Located on the south side of the freeway – on your right if you’re coming from Portland, on your left if you’re coming from Government Camp – the trailhead is about as easy to access as it comes.
Parking at the Trailhead
Parking at the trailhead is competitive in the summer, particularly on weekend mornings. There is ample parking available at the trailhead, but because it shares a trailhead with a very, very accessible hike (to Mirror Lake), it’s almost always packed on a nice weekend.
To get a parking spot, you’ll want to be there bright and early (before 8:30 am should do the trick). Or, alternatively, come later in the day when there’s more turnover. We’ve done this hike around sunset a couple of times, and it’s a nice time of day to do it. Bring a headlamp for the way down!
Keep in mind that you cannot park in the Mt. Hood Skibowl parking area – when we did this trail last, they had actually put up concrete barriers between the parking areas to make this abundantly clear.
Trail Report: Hiking the Tom, Dick, and Harry Mountain Trail
In this section, we’re going to give you a brief trail report based on our experience hiking this trail. We’ve split the trail into three distinct sections, and we’ll cover each section so that you know exactly what to expect when you hit the trail.
For reference, we’ve done this hike twice, almost exactly two years apart, and both times we’ve done it in the late afternoon around sunset.
Part 1: The Trail to Mirror Lake
Distance: 2 miles // Elevation Gained: 550 feet
This is the busiest section of the trail, and we’d guess roughly 80% of hikers are here to hike up just as far as Mirror Lake. There will be times when you are stuck behind a family with six kids slowly making their way up the narrow trail (especially the switchbacks). Don’t be afraid to politely ask if you can pass them!
The trail starts with a short paved section that gets you to your first of many wooden bridges crossing various creeks and rivers along the trail. From there, it’s a nice, steady uphill grade through a pine forest for about a mile before the climb to Mirror Lake begins in earnest.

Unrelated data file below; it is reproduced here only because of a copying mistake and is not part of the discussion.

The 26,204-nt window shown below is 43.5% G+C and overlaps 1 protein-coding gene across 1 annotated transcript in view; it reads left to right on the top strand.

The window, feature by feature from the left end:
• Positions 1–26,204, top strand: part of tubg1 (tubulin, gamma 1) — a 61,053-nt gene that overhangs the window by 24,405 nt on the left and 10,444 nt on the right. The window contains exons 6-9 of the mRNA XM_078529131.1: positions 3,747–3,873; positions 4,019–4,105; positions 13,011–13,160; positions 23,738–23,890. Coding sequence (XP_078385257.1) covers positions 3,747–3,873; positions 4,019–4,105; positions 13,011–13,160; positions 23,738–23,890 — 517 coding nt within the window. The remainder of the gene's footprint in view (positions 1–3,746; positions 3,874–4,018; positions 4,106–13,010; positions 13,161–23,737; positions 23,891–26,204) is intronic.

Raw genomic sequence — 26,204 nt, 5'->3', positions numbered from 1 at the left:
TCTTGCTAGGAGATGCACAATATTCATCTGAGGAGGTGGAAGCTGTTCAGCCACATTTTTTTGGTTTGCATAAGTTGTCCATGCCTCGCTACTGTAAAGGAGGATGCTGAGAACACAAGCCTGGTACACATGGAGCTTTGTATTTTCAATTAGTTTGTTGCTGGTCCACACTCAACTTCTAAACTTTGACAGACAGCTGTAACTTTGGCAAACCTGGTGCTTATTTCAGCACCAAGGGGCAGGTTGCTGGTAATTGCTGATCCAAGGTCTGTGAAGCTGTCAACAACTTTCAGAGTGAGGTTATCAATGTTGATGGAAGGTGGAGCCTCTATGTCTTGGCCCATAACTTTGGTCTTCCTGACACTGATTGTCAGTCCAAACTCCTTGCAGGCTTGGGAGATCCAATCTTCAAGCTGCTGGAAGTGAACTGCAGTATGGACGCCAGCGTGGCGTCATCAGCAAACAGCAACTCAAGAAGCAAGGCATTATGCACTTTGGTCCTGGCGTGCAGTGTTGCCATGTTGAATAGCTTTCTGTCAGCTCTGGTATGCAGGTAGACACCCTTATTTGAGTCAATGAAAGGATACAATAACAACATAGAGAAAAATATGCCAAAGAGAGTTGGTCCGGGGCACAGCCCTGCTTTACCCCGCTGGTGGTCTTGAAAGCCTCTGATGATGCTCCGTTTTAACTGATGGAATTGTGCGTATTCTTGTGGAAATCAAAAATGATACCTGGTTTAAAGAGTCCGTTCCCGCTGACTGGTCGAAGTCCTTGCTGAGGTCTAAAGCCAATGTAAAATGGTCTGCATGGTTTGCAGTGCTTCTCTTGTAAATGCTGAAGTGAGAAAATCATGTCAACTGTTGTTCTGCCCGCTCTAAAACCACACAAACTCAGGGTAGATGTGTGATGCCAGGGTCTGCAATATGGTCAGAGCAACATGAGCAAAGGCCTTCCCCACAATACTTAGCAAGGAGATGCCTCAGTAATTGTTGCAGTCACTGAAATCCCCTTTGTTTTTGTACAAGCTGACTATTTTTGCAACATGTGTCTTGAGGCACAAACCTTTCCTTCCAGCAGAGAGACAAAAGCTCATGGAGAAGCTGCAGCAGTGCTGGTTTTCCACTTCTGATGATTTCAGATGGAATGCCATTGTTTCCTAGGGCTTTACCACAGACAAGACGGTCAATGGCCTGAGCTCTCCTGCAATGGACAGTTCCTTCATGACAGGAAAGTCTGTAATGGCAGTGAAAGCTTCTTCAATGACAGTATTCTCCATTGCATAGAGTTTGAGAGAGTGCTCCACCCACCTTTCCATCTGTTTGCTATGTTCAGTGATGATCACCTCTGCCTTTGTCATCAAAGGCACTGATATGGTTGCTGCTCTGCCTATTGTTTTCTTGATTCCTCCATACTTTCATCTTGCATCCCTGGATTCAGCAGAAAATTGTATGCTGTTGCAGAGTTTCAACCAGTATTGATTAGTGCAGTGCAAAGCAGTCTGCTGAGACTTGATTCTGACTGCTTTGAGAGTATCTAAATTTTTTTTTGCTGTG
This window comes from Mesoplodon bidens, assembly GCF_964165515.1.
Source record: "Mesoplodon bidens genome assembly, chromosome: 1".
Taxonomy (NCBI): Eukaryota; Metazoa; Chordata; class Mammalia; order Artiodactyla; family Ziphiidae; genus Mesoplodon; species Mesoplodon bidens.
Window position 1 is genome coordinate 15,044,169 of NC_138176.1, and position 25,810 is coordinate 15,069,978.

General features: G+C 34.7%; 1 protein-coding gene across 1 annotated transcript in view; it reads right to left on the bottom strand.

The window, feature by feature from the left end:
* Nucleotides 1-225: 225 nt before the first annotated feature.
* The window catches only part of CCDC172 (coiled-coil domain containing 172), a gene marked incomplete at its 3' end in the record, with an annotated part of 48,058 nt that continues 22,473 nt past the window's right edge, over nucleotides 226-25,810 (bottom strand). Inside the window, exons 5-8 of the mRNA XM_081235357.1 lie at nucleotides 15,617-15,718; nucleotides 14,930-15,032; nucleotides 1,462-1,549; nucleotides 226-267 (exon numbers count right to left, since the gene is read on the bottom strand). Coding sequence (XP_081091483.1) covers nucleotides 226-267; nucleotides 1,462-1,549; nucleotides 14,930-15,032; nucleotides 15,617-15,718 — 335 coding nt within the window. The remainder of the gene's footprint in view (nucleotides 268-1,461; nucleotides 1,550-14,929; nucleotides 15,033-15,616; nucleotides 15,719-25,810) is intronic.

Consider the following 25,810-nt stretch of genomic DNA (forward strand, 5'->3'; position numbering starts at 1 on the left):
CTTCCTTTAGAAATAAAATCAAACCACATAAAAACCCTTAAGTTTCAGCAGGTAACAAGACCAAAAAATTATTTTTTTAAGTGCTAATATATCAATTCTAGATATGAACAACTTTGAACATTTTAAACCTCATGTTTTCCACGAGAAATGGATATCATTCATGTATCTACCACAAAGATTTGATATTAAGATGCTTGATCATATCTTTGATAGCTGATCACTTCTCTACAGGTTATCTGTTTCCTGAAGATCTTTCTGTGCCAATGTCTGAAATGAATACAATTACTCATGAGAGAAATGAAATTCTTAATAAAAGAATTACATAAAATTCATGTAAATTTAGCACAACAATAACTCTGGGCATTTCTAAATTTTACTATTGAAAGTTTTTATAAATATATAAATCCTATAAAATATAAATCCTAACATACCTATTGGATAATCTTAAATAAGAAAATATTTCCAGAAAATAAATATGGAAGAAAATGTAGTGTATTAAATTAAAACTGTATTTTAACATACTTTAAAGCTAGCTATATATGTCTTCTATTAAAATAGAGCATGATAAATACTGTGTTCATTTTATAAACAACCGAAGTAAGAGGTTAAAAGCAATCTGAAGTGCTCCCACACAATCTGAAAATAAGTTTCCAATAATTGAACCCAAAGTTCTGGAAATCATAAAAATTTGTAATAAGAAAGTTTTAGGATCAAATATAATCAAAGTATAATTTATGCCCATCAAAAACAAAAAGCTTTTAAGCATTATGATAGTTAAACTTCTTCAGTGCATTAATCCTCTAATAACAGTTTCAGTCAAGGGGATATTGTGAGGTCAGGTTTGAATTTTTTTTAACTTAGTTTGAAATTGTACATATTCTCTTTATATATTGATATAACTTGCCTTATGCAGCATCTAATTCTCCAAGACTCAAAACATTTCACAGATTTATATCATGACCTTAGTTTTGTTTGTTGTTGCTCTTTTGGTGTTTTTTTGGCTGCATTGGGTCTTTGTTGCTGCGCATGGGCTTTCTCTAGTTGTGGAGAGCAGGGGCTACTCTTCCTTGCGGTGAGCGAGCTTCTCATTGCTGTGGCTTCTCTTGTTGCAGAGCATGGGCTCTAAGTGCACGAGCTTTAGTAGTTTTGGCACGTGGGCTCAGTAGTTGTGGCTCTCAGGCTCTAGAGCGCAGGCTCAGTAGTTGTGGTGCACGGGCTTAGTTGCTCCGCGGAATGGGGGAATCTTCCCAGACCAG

The hardest part about this first section is the set of switchbacks that you’ll need to tackle right before you reach the lake. Luckily, they’re relatively short, and they’re completely forested, so it stays cool even on the hottest days.
At the top of the switchbacks, you’ll hit a trail junction. If you go left, you’ll head around the south side of the lake. If you head right, you’ll skirt the west side of the lake and start the ascent to Tom, Dick, and Harry Mountain.
The best view of the lake with Hood reflected in its surface is at the southwestern corner of the lake (roughly here), and it’s fun to walk around the lake.
BE AWARE, in the early summer, the trail near the southwest corner of the lake is flooded, and you’ll have to wade through knee deep water or head back around the lake. We ran into this in early July, and had to go back the way we came around the lake to pick up the trail.
Part 2: The Climb to the Ridge (and the First Viewpoint)
Distance: 2 miles // Elevation Gained: 950 feet
Whether you chose to walk around the lake, or you took the right to keep going up the trail, this is where the ascent really starts. Like we mentioned above, you’ll leave around 80% (if not more) of the hikers behind as you pass Mirror Lake.
The first part of this section is actually a fairly straightforward climb along the mountainside. It’s a steady incline – not too steep, but not too easy either – and this is where you start to see wildflowers and rhododendrons along the trail.
There are also a couple of places along this section where the trail breaks out of the forest, and you get some pretty excellent views of the Zigzag Valley and Mt. Hood’s southern face.
Eventually, at about 3.2 miles into your hike, you’ll hit a big rock pile (I mean BIG – I’d really like to know what the story behind this huge pile of rocks is – if you know, leave us a comment!) and a sharp left hand turn in the trail, and the final ascent begins.
It starts off as a similar steady climb, but quickly becomes steeper as you get closer to the top.
I made the mistake of telling my hiking buddies that the hardest part of the trail was over when we rounded that bend, and they were not amused when I was, in fact, completely wrong.
At 4 miles, you’ll reach the main viewpoint. It’s a pretty level rocky outcropping with plenty of good sitting rocks to plop down and admire the views while you grab a well-earned snack and some water (or a beer!).
From this viewpoint, you’ll have an excellent view across the Zigzag Valley, with both Mt. Hood and Mirror Lake in view.
On a clear day, you’ll be able to see Hood, Adams, St. Helens, and even Rainier (faintly) to the north, and Jefferson to the south. It’s a lovely place to hang out, though it can get pretty windy up there.
Part 3: The Hike / Scramble Along the Ridge
Distance: 1 miles // Elevation Gained: 200 feet
The trail continues along the ridge to two more viewpoints, though this section of trail is definitely more advanced, requiring some route finding and scrambling to stay on the trail. On our first visit, we followed the trail for about a quarter mile past the main viewpoint to escape the crowds, and it was well worth it.
However, we weren’t convinced that it would be worth it to continue all the way to the summit of “Harry” so we decided to turn around and call it good after hanging out for 20 minutes or so.
From there, it’s a relatively easy hike back down the way you came. If you’re up there around sunset, make sure you have a headlamp for the way down!